According to the company’s publicity materials, the Hunch Engine is software that uses evolutionary algorithms to breed solutions to science, engineering, business, or design problems–solutions that no human mind could have predicted. Icosystem claims that evolutionary algorithms expose ideas to a kind of natural selection, allowing users to “reach beyond the limits of their imagination.” But the notion that serendipity might produce better results than thinking and planning left me suspicious. That was before I heard about the French letter carriers.
In June, I spent an afternoon with Bonabeau at his company’s headquarters in Cambridge, MA. Bonabeau, who has degrees from Paris-Sud University, the École Polytechnique, and the École Nationale Supérieure des Télécommunications and was a research fellow at the Santa Fe Institute, is a very low S–and an almost negligible C. Over tea, we talked about the menu at El Bulli, a notoriously experimental restaurant north of Barcelona where reservations must ordinarily be made a year in advance but where Bonabeau had, the week before, won a table after a relentless series of e-mails to the maître d’. It sounded like exactly the kind of place I would never try on my own but that I in fact enjoy.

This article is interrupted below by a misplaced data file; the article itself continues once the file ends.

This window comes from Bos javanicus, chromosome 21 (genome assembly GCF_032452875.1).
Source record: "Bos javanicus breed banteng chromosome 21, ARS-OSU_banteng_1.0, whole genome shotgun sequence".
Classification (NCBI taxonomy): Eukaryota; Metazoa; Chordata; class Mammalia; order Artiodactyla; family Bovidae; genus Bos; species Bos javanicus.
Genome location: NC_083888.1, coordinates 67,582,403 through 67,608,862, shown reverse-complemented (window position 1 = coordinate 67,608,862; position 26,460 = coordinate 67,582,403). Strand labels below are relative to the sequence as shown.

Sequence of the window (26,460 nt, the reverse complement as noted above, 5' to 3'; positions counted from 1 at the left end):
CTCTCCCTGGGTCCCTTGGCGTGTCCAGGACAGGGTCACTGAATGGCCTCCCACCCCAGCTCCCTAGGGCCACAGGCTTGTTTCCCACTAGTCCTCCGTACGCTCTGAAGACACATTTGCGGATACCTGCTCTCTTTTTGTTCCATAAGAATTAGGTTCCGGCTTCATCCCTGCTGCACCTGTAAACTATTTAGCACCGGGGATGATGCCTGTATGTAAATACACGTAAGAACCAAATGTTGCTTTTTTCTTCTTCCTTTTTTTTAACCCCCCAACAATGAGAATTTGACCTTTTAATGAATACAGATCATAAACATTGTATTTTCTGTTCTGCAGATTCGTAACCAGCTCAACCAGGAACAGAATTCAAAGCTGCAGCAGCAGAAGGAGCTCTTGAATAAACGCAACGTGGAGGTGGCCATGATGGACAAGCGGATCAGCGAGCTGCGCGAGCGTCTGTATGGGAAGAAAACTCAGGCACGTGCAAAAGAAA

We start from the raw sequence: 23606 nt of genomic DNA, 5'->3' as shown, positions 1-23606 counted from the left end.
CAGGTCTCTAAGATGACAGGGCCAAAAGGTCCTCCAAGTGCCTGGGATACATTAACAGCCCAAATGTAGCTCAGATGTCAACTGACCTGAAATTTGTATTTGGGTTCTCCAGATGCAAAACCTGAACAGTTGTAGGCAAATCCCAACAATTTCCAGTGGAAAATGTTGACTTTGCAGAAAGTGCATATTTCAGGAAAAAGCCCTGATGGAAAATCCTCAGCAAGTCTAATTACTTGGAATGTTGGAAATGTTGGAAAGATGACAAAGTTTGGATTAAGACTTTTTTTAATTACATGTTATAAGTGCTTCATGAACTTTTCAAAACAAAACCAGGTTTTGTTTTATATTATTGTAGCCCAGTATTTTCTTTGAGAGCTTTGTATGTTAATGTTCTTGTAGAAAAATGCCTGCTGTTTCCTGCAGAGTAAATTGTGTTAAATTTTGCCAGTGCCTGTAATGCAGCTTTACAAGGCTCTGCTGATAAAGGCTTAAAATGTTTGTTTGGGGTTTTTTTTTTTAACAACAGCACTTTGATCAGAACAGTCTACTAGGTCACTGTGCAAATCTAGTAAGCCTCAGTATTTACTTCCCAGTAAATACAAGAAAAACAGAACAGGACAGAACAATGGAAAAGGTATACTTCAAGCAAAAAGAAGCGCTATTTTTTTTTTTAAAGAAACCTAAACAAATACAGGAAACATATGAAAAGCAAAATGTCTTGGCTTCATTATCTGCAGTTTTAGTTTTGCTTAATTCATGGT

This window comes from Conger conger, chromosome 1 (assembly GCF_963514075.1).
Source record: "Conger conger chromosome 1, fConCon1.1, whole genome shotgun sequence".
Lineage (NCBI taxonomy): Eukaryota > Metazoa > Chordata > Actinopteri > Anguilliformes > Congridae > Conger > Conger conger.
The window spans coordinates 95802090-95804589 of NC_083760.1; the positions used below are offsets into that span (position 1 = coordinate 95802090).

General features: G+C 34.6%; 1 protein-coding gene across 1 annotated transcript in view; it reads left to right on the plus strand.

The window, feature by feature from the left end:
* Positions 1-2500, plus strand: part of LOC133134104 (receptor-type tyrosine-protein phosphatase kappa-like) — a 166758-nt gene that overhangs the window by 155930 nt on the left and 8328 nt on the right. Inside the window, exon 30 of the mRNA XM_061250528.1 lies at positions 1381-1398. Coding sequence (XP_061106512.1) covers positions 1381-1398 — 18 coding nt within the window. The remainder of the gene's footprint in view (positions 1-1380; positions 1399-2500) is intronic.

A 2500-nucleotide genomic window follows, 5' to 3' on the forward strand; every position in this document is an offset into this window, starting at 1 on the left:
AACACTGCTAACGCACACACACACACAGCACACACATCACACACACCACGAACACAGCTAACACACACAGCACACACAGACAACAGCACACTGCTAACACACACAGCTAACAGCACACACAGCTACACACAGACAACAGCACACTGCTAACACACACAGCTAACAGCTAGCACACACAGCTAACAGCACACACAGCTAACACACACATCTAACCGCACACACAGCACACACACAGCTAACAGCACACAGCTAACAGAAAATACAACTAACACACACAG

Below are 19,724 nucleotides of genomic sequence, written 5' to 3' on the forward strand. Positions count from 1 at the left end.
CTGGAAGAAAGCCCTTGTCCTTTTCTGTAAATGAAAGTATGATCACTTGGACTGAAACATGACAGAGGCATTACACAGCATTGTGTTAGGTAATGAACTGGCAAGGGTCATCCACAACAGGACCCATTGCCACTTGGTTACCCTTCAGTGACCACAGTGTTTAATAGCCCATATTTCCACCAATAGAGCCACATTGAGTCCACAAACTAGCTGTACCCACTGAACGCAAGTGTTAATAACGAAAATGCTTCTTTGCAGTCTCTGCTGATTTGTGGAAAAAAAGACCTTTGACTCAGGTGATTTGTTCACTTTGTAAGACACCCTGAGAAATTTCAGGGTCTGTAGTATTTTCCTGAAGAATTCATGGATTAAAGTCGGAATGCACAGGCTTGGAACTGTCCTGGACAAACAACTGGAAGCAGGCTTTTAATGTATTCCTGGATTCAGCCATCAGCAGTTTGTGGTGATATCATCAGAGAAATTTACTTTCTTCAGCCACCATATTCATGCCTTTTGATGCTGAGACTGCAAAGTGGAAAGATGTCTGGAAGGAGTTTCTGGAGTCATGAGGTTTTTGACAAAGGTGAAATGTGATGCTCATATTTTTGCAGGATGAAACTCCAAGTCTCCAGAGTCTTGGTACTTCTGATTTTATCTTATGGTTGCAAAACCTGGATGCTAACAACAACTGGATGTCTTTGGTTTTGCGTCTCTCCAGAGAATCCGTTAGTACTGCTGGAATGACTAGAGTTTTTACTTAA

Designing efficient mail-delivery routes, Bonabeau explained to me after our tea, is an age-old headache for post-office bureaucrats. The route that’s shortest in distance or fastest in time may be unfeasible for the most illogical of reasons, such as the belief among postal carriers that it’s inefficient for any two mail routes to cross. Or the mailman may simply dislike his new route. A large percentage of the mail-route reorganizations attempted by post offices around the world lead to labor-management tensions and strikes, Bonabeau says.